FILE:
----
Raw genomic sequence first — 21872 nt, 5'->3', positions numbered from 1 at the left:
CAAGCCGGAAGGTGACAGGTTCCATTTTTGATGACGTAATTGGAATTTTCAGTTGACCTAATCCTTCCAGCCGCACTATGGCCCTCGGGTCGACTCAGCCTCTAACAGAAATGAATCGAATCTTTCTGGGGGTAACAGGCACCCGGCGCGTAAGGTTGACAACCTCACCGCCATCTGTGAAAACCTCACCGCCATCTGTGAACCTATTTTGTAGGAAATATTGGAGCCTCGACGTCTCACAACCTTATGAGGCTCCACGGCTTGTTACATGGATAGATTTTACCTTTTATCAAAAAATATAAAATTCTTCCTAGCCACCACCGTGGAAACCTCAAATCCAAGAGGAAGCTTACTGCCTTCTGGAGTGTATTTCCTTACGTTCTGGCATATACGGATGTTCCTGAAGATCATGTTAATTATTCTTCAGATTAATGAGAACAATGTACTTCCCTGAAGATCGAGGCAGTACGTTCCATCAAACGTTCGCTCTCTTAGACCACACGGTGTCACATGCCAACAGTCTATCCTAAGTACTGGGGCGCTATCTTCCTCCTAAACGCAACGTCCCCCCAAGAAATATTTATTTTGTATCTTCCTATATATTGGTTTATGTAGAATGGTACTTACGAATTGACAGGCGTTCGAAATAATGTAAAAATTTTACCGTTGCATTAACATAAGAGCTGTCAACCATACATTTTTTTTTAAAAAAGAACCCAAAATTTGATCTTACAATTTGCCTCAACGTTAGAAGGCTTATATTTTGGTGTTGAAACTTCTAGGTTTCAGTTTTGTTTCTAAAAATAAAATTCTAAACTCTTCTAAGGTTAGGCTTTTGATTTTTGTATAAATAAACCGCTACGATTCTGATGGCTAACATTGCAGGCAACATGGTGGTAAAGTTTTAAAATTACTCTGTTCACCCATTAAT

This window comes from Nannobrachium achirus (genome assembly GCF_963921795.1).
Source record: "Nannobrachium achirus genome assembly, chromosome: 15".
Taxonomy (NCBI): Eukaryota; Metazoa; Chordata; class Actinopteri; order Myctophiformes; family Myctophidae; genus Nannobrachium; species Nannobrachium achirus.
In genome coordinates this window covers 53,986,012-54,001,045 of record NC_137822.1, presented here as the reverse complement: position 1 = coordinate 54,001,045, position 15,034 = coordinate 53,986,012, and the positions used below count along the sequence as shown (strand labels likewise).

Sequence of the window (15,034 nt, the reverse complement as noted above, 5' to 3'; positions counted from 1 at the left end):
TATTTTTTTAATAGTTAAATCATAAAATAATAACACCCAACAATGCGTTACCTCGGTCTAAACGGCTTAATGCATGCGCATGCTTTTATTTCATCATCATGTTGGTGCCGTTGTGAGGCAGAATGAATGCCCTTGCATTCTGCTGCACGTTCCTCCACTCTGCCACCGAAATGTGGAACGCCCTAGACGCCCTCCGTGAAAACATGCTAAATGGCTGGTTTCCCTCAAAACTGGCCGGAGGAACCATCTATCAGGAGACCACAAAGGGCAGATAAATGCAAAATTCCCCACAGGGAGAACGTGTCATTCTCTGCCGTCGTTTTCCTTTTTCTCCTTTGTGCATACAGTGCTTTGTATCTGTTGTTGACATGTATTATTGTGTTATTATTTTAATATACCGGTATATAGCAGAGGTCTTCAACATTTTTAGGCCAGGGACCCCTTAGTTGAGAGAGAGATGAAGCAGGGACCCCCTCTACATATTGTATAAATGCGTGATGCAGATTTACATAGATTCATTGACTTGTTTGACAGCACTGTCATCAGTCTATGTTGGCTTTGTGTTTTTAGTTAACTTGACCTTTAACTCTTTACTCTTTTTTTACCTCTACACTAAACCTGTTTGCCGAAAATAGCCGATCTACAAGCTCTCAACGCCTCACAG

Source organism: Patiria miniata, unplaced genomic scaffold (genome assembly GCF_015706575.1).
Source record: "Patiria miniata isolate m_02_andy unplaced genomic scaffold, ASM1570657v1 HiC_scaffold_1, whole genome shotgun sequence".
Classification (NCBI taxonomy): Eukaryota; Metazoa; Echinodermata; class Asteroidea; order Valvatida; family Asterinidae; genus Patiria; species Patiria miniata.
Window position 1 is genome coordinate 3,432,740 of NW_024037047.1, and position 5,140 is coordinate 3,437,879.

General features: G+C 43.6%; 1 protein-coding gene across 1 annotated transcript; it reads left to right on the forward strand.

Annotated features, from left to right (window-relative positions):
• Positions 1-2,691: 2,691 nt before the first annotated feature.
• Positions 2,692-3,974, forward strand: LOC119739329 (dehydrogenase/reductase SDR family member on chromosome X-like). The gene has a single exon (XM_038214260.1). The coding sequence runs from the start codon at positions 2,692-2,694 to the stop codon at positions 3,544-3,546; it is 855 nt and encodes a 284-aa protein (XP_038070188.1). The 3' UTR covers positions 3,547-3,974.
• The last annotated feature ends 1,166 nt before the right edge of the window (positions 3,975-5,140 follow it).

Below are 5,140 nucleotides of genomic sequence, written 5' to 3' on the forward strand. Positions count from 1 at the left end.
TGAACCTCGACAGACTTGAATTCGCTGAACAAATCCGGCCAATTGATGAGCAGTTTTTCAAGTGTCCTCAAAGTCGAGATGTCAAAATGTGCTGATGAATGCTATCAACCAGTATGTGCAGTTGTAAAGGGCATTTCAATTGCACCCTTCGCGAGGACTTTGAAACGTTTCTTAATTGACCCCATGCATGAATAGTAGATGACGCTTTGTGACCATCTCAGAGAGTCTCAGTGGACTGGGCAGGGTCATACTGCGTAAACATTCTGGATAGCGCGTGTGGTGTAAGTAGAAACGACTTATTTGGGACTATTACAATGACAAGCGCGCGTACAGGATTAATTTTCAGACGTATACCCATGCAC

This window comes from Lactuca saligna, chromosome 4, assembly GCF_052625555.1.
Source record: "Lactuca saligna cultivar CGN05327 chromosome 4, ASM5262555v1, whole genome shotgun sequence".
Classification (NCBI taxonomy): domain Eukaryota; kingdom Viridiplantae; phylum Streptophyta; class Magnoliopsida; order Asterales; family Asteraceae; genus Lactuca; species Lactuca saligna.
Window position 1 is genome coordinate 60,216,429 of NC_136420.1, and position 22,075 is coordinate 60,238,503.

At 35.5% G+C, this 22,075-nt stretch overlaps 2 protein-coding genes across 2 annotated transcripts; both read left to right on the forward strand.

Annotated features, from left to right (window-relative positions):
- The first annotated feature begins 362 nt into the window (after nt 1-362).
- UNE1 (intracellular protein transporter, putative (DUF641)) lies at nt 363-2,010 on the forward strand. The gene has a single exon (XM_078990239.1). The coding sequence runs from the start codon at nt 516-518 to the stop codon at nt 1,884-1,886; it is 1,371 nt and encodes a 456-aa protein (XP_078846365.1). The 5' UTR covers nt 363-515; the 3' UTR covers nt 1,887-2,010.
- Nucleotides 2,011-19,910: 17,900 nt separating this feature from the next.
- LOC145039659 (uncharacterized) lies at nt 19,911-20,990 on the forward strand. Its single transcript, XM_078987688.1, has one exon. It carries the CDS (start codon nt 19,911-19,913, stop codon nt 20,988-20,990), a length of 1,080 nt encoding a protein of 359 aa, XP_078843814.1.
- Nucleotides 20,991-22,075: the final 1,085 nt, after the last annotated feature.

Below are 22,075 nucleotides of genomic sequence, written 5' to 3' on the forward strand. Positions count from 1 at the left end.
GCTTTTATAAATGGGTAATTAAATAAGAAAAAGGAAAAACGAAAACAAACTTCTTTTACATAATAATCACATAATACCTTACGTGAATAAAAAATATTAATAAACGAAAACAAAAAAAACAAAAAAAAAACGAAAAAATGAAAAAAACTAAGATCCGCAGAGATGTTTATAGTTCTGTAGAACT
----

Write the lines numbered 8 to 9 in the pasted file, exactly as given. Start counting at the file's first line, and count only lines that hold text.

TATTTTTTTAATAGTTAAATCATAAAATAATAACACCCAACAATGCGTTACCTCGGTCTAAACGGCTTAATGCATGCGCATGCTTTTATTTCATCATCATGTTGGTGCCGTTGTGAGGCAGAATGAATGCCCTTGCATTCTGCTGCACGTTCCTCCACTCTGCCACCGAAATGTGGAACGCCCTAGACGCCCTCCGTGAAAACATGCTAAATGGCTGGTTTCCCTCAAAACTGGCCGGAGGAACCATCTATCAGGAGACCACAAAGGGCAGATAAATGCAAAATTCCCCACAGGGAGAACGTGTCATTCTCTGCCGTCGTTTTCCTTTTTCTCCTTTGTGCATACAGTGCTTTGTATCTGTTGTTGACATGTATTATTGTGTTATTATTTTAATATACCGGTATATAGCAGAGGTCTTCAACATTTTTAGGCCAGGGACCCCTTAGTTGAGAGAGAGATGAAGCAGGGACCCCCTCTACATATTGTATAAATGCGTGATGCAGATTTACATAGATTCATTGACTTGTTTGACAGCACTGTCATCAGTCTATGTTGGCTTTGTGTTTTTAGTTAACTTGACCTTTAACTCTTTACTCTTTTTTTACCTCTACACTAAACCTGTTTGCCGAAAATAGCCGATCTACAAGCTCTCAACGCCTCACAG

Source organism: Patiria miniata, unplaced genomic scaffold (genome assembly GCF_015706575.1).